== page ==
Dennis Quaid & Jim Morris
by Rob Blackwelder/SPLICEDwire
WHO: Dennis Quaid & Jim Morris
WHAT: actor & ballplayer he portrays
WHEN: March 7, 2002
WHERE: Ritz-Carlton Hotel, SF, CA
HOW (you might know them):
Quaid you know from dozens of movies over the last 25 years. Morris is the high school coach turned major league pitcher whose life is protrayed in the film.

"The Rookie"


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'The Rookie' star Dennis Quaid and inspiration Jim Morris talk about the true story of a Texas schoolteacher turned Major League pitcher

By Rob Blackwelder

(Some questions in this interview have come from another journalist present for the Q&A.)

At a San Francisco screening of "The Rookie" a couple weeks ago Dennis Quaid helped introduce the film, in which he stars as an aging Texas schoolteacher who becomes a Major League Baseball player, by saying if it wasn't a true story, he wouldn't have even finished reading the script.

"As a piece of fiction, it's totally unbelievable," he laughed.

Beside him was the man the movie is about, recently retired Tampa Bay Devil Rays and Los Angeles Dodgers relief pitcher Jim Morris, who discovered in his late 30s while coaching at a West Texas high school where he was also a science teacher that he was throwing harder than he had years before as a 25-year-old AAA player.

After noting that the kids weren't playing with any heart, he made a pact to try out for the majors if they made it to the state playoffs. They did, and Morris subsequently stunned scouts for the Devil Rays at a tryout camp, bringing the heat at 98 mph. His performance earned him a spot on their farm team that soon led to his major league debut -- where he struck out the Rangers' Royce Clayton in front of a cheering crowd of 40,000 (including half the population of his small town) at the ballpark in Arlington, Texas.

Morris noted that Quaid's lack of physical resemblance to him (and the fact that he's 10 years older) was one of the few things fictionalized in the movie, which might strike many viewers as a sports fairy tale without that "based on a true story" title card.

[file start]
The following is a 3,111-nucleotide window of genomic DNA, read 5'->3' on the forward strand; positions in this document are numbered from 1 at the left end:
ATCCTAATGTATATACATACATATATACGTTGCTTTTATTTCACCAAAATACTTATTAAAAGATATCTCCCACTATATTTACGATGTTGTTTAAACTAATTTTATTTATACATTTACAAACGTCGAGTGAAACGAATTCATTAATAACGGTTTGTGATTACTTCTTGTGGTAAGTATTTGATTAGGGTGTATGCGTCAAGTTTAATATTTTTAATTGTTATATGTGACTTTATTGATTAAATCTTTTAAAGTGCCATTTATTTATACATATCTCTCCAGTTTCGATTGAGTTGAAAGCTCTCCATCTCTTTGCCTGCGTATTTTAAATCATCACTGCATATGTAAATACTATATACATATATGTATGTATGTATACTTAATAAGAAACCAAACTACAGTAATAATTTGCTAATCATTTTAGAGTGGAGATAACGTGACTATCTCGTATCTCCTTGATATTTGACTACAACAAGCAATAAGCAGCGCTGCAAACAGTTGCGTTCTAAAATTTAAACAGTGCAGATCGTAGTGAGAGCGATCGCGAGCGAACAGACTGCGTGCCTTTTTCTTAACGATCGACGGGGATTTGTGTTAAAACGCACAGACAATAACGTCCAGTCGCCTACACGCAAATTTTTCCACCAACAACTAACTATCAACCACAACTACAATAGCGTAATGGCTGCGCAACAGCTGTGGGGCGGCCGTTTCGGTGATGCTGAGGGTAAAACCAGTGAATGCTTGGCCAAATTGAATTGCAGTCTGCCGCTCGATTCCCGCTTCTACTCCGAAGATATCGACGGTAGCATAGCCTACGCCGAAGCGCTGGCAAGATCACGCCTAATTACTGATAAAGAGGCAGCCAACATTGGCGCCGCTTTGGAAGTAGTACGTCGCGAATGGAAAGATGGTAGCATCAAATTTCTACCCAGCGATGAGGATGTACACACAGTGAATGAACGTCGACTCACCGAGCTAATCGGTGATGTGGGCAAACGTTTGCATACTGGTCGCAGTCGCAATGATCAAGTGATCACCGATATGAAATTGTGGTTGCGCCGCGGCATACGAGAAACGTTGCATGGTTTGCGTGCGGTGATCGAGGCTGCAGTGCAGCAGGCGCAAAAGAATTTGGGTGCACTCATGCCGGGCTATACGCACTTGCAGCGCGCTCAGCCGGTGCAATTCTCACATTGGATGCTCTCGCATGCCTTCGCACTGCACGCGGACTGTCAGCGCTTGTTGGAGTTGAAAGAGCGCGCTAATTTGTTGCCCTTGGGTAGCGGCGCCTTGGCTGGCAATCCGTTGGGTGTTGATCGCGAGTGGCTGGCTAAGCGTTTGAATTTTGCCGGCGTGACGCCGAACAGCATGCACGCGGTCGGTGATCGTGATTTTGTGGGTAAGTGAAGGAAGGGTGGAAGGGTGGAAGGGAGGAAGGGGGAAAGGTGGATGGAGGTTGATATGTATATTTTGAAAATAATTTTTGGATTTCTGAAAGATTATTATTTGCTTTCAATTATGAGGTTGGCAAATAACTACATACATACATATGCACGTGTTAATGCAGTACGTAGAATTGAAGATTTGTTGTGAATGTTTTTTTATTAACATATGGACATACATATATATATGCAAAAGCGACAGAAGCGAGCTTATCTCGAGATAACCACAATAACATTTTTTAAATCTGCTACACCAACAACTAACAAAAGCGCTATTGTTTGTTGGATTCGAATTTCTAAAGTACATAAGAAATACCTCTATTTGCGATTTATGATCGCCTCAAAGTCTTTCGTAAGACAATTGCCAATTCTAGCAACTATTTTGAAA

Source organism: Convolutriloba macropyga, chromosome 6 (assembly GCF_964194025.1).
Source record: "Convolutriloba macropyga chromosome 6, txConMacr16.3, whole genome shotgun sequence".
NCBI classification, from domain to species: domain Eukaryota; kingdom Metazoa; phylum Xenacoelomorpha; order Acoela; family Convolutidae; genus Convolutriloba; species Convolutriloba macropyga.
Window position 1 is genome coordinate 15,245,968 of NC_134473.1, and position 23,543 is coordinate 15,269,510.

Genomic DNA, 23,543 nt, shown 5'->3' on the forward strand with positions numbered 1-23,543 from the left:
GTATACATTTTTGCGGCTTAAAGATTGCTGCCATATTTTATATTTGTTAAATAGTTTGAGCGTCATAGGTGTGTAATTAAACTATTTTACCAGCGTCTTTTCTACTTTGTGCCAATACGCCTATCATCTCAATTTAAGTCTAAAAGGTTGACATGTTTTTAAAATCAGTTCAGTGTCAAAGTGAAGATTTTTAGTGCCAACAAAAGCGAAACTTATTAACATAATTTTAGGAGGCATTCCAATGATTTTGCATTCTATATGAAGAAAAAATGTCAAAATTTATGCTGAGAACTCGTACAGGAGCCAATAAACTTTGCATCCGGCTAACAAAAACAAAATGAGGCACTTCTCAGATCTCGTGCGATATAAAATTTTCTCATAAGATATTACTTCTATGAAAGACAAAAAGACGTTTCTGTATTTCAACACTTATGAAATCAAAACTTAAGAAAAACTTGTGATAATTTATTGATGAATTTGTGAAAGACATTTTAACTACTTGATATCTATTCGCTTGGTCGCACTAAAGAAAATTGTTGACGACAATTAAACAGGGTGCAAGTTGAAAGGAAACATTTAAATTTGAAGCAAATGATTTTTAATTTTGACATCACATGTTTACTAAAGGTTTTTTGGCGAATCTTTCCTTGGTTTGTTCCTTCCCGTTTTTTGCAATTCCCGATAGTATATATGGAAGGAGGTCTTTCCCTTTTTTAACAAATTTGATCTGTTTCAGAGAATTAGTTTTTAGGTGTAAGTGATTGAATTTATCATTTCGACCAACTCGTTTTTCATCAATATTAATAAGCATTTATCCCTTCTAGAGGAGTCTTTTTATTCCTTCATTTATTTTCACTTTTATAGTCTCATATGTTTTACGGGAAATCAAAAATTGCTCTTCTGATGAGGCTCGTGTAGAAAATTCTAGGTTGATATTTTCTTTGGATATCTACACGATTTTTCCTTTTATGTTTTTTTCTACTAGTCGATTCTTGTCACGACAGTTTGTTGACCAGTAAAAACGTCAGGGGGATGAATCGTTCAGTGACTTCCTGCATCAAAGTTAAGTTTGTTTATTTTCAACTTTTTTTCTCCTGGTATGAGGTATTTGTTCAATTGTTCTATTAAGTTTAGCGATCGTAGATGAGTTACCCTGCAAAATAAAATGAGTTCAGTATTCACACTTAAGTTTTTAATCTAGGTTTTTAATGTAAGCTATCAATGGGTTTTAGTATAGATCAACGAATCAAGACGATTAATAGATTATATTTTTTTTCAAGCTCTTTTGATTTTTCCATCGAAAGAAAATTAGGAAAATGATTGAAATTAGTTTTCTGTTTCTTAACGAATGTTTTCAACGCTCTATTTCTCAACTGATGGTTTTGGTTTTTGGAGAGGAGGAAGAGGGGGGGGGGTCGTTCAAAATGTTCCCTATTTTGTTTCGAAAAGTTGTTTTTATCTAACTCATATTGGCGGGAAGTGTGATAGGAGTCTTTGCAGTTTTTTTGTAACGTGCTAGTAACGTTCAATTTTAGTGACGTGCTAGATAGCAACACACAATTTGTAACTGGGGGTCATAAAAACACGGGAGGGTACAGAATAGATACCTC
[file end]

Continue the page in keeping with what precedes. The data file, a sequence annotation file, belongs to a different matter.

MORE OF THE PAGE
"When you lay your life out there, you want it to be as true as possible," Morris said.

The next day at the city's Ritz-Carlton Hotel, Quaid and Morris are proudly sporting caps from the San Francisco Giants and the Oakland Athletics ("We've been getting hats from the cities we go to," says Quaid. "We're baseball fans, you know.") when we meet to talk about the movie. Both quiet men -- Quaid seems serious, while Morris is friendly but cautious -- they're not much for long answers, but clearly both are excited and passionate about the fruits of one's labor and the other's life.

Q: I heard you threw out the first pitch at a Devil Rays training game last week.

Dennis Quaid: About three days ago, yeah.

Q [to Morris]: How did it feel to be on the mound again?

Jim Morris: Oh, I love it! I haven't picked up a ball since the movie.

DQ: Yeah, me too! I should have been iced that day!

Q: I was looking at the AP story from your Devil Ray's debut back in '99, and it reads almost exactly like what happens in the movie, except that it took you four pitches to strike out Royce Clayton (of the Texas Rangers). Why was it changed for the movie?

JM: It's extremely difficult to emulate a foul ball going over the first base stands! I don't know. They wanted to do it that way.

DQ: The important thing is, Jim struck him out!

Q [to Quaid]: You said last night that as a piece of fiction this story was totally unbelievable. Feel-good films are hard to do right. They tend to be trite, two-hour clichés...

DQ: ...sappy...

Q: ...and sappy. Disney is especially guilty of this. So how did you know this was going to be different? When did you know this was going to be different?